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‘Unwelcome Mat’ Is Out for Earth Firsters in Some Idaho Towns : Environment: The negative mood is one of the legacies of a persistent campaign to keep saws and bulldozers out of a 6,000-acre timber sale area on national forest land.

ASSOCIATED PRESS

A sign at the entrance to the Lodgepole Pine Inn restaurant reads: “We reserve the right to refuse service to all Earth Firsters and their associates.”

“We’re bitter,” said the inn’s operator, Judy, who wouldn’t give her last name. “They ruined our community and the image of Dixie.”

The unwelcome sign is one of the legacies of a three-summer campaign by radical environmentalists to keep saws and bulldozers out of a 6,000-acre timber sale area on nearby Nez Perce National Forest land wedged between two wilderness areas in north-central Idaho.

Dozens of protesters have been arrested and some still face trial for trespassing and setting up roadblocks. At least one lawsuit has been filed over damage caused by sabotage. The environmental unrest has cost the Forest Service $500,000 for law enforcement and other expenses.

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The cost to Dixie is harder to measure.

A bustling gold-mining town for a brief time around the turn of the century, today’s Dixie has about two dozen year-round residents, as well as summer cabins and hunting camps used mostly in the fall.

Across from the inn is a 98-year-old post office and the Dixie Store, where Sharon Kropf sells T-shirts emblazoned with the slogan: “Earth Firsters can kiss my AX!”

Emmett Smith, who runs Dixie Outfitters, said vandalism by activists last summer particularly strained relations between activists and locals, even locals who are critical of Forest Service practices.

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“Any time radicals cause monetary damage to a private company, that’s going too far,” Smith said.

Four miles away, deep in the woods, a ragtag band of environmental activists are living on a parcel of private land. They sleep in tents and old school buses without running water or electricity. A rusty trailer serves as headquarters. The site is littered with beer and soda cans and other garbage.

“We want to change the way we’re treating the Earth,” said coalition member Greg Thompson, 21, who moved to the Northwest from Florida.

Thompson and Bill Rodgers, 29, of Prescott, Ariz., are among a half-dozen campers. As many as 15 more activists join them from time to time. Others have moved south to organize protests at the Payette National Forest.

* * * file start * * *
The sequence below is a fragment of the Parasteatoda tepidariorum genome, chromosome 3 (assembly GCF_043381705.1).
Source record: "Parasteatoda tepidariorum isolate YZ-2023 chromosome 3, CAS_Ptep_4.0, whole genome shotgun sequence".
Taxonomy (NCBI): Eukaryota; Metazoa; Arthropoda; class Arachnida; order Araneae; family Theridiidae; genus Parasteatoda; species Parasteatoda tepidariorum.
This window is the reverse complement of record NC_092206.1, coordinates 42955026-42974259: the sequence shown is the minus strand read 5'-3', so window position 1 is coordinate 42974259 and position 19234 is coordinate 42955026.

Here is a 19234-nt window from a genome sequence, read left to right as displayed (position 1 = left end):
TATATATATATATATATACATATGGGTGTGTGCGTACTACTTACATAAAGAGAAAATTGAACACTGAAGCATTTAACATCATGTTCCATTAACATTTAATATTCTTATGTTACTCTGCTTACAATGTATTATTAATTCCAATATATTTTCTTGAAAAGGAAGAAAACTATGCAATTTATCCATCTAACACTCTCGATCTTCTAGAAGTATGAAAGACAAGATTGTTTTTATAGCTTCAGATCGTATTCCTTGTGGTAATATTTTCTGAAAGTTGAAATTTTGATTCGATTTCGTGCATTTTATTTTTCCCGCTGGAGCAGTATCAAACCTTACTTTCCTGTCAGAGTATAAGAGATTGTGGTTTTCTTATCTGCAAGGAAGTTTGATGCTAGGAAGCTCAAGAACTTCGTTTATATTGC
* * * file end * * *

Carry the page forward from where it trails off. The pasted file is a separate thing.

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In 1992 and 1993, many of the activists identified themselves as members of Earth First!, an in-your-face group of environmental monkey-wrenchers opposed to logging and road-building in the 77,484-acre Cove and Mallard drainages, an area of the Nez Perce repeatedly considered and rejected for wilderness designation.

The group is less confrontational these days. Now known as the Cove-Mallard Coalition, it runs a video-and-leaflet campaign and stresses grass-roots activism and education.

A new state law and a temporary halt in logging also reduced the confrontation level.

In 1993, despite protests from the American Civil Liberties Union, the state Legislature passed a law making it a felony “to solicit or conspire to halt or impede lawful forest practices.”

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And logging is at least temporarily barred in the Cove-Mallard area, in which nine timber sales totaling 81 million board feet with 140 miles of road were laid out in 1990 on 6,328 acres.

Last February, a federal judge in Boise blocked any activity in the sale area that might adversely affect salmon, wolf or grizzly bear habitat, pending resolution of a lawsuit filed by the Idaho Sportsmen’s Coalition.

Two of the nine sale units had already been sold, to Shearer Lumber Products in nearby Elk City, a timber town that also displays anti-Earth First! signs in business windows. One of the two units has been logged.

“This is one of the worst projects,” said Rodgers, wearing a “Two Timber Sales Too Terrible To Ignore” T-shirt.

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“The Forest Service is driving a wedge between two large wilderness areas,” the Gospel-Hump to the west and the Frank Church-River of No Return to the east, Rodgers said.

A third wilderness area, the Selway-Bitterroot, lies to the north in this Paul Bunyan-scale country of deep canyons, pine, spruce and fir trees and clear, fast-running rivers.

The rivers are habitat for chinook salmon, steelhead and a several kinds of trout. The rare gray wolf may live here along with elk, moose, deer and bears.

If the Cove-Mallard corridor is logged, the two wildernesses would effectively become genetic islands for animal populations, Rodgers contends.

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In recent years, Congress has struggled with a variety of public lands issues, including mining laws, grazing fees, wilderness designation, endangered-species protection and timber management.

Cove-Mallard is a tiny part of that debate, said Mike King, supervisor of the Nez Perce National Forest.

“Cove-Mallard just reflects that the public lands debate is in transition. It is uncertain right now,” King said.

“Some people want the role of public lands to change faster. Others think it’s going too fast.”

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